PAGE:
4. Then add the beer. Finally add the beef stock until the liquid just covers the mixture.
  5. Give it a good mix and set it on low for 6-8 hours.
  6. Make sure to have some diced onions and jalapenos to top, as well as cheese and sour cream.
Notes
If you like it spicy, I add about a ½ cup of Sriracha to the mix, but if you’re serving a crowd I usually forgo this and just have it available to add individually.

 

This is a great chili recipe.  Hopefully you get a chance to try.  If you do, let me know what you think?

Creamed Corn

Creamed Corn

There is no better side dish than corn.  I love corn!  So today I am making some homemade cream corn.  I love this with a nice sweet white and yellow corn.  Unfortunately, when I was trying this recipe out I was unable to get some fresh sweet corn.  The corn at the market was tiny and not sweet at all.  Fortunately, Mr. Birdseye had my back and invented a way to flash freeze corn so that I could have corn all year long.  This recipe works great with frozen corn.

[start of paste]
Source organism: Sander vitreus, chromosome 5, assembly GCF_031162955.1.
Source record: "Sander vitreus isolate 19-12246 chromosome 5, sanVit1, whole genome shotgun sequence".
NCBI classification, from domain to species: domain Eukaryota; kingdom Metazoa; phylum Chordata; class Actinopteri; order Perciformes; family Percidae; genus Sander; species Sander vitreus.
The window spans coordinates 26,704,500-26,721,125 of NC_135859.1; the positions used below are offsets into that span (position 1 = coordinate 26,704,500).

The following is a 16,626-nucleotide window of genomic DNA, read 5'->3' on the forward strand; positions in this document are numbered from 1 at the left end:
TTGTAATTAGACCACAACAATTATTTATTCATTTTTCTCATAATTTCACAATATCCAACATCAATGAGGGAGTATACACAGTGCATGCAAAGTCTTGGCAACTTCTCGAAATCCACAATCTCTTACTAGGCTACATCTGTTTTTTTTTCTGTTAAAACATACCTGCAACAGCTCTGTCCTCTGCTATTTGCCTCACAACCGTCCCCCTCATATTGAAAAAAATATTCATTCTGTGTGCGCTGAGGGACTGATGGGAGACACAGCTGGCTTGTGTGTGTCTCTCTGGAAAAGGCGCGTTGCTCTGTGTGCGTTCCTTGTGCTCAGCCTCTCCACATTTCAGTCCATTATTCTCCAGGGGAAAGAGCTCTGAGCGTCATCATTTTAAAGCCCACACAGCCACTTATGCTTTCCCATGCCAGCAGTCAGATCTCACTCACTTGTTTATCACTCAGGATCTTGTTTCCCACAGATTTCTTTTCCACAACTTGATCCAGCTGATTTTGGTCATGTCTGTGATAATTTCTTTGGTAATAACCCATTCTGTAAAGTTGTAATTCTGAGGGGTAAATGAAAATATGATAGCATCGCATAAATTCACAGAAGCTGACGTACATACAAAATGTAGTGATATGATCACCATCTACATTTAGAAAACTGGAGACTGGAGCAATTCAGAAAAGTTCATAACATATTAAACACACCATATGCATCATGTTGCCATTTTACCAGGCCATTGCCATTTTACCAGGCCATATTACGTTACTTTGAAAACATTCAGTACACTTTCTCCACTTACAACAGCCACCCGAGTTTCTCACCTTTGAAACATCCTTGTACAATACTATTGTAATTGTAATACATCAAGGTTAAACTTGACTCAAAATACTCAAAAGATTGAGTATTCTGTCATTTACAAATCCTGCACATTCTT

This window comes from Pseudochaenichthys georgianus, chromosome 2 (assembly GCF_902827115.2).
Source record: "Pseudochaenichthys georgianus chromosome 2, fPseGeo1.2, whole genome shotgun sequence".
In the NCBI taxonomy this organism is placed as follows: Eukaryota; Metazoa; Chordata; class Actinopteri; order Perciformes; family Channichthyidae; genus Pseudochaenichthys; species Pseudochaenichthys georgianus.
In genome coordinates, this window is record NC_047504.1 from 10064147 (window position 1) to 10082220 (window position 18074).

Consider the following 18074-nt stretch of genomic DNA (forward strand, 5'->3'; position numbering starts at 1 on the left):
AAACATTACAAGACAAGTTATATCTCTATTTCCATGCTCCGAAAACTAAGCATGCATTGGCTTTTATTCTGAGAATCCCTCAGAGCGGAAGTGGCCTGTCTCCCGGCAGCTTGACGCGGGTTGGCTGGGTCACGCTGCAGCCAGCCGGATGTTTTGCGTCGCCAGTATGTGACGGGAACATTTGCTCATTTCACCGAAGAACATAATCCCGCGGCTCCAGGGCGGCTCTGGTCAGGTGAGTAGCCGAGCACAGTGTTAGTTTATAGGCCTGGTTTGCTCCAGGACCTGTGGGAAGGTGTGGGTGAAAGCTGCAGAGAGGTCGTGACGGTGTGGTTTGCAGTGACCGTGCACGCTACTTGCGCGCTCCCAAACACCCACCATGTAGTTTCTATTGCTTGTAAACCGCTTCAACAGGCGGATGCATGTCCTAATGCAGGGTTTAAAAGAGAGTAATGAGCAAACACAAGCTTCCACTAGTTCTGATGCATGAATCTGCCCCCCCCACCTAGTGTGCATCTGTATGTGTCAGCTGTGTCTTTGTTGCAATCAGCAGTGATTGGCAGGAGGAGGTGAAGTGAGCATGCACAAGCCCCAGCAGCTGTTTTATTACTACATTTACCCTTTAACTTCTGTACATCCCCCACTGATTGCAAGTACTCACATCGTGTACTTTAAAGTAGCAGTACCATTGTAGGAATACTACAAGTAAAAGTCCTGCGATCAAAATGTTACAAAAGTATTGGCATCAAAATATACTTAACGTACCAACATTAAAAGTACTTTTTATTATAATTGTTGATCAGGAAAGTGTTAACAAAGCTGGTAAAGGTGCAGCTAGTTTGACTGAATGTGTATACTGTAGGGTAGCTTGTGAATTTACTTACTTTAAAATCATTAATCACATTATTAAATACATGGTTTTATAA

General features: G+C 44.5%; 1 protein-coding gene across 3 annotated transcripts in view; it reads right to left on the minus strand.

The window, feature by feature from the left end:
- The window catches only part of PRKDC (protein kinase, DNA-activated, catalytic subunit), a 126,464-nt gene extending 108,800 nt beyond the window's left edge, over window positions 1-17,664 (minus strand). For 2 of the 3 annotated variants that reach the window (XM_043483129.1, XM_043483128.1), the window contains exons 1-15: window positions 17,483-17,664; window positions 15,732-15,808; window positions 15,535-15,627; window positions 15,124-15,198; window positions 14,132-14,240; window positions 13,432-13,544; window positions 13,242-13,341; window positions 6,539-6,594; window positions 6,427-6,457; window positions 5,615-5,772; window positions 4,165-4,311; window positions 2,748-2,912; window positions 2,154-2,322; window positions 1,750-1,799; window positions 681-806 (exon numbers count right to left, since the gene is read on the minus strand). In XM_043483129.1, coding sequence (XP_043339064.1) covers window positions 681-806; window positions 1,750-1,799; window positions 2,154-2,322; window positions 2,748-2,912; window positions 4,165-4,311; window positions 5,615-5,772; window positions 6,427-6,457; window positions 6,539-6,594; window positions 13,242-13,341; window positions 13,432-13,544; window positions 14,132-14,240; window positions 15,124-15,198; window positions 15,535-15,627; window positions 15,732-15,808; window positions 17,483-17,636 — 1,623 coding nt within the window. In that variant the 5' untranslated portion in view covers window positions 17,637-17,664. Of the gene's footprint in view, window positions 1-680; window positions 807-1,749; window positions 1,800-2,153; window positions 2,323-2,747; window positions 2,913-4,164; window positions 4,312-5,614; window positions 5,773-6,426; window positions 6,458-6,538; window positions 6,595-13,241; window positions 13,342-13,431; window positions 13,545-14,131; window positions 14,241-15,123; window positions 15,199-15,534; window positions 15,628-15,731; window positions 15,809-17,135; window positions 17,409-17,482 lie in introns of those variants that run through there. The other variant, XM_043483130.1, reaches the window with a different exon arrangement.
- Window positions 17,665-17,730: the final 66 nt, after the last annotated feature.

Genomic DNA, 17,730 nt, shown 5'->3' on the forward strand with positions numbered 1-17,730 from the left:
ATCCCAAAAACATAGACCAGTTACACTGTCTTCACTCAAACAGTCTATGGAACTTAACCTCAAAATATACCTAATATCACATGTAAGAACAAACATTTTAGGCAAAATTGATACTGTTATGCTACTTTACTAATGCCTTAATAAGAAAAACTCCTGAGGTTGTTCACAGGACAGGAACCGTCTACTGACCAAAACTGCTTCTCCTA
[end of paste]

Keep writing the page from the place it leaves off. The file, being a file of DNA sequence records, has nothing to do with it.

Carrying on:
Creamed Corn – (From the Neely’s)

  • 1 lb corn kernels, roughly 6-8 fresh cobs
  • 2 tbs sugar
  • 1 tbs all-purpose flour
  • 1 cup heavy cream
  • 1/2 cold water
  • 2 tbs bacon grease or shortening
  • 1 tbs butter
  • salt and pepper

If using fresh corn, cut the kernels from the cob using a pairing knife.  If using frozen corn, skip this step.

Add the corn to the cream mixture

In a large bowl combine the sugar, flour, salt, pepper, heavy cream and water.  Mix well.  Then add the corn kernels.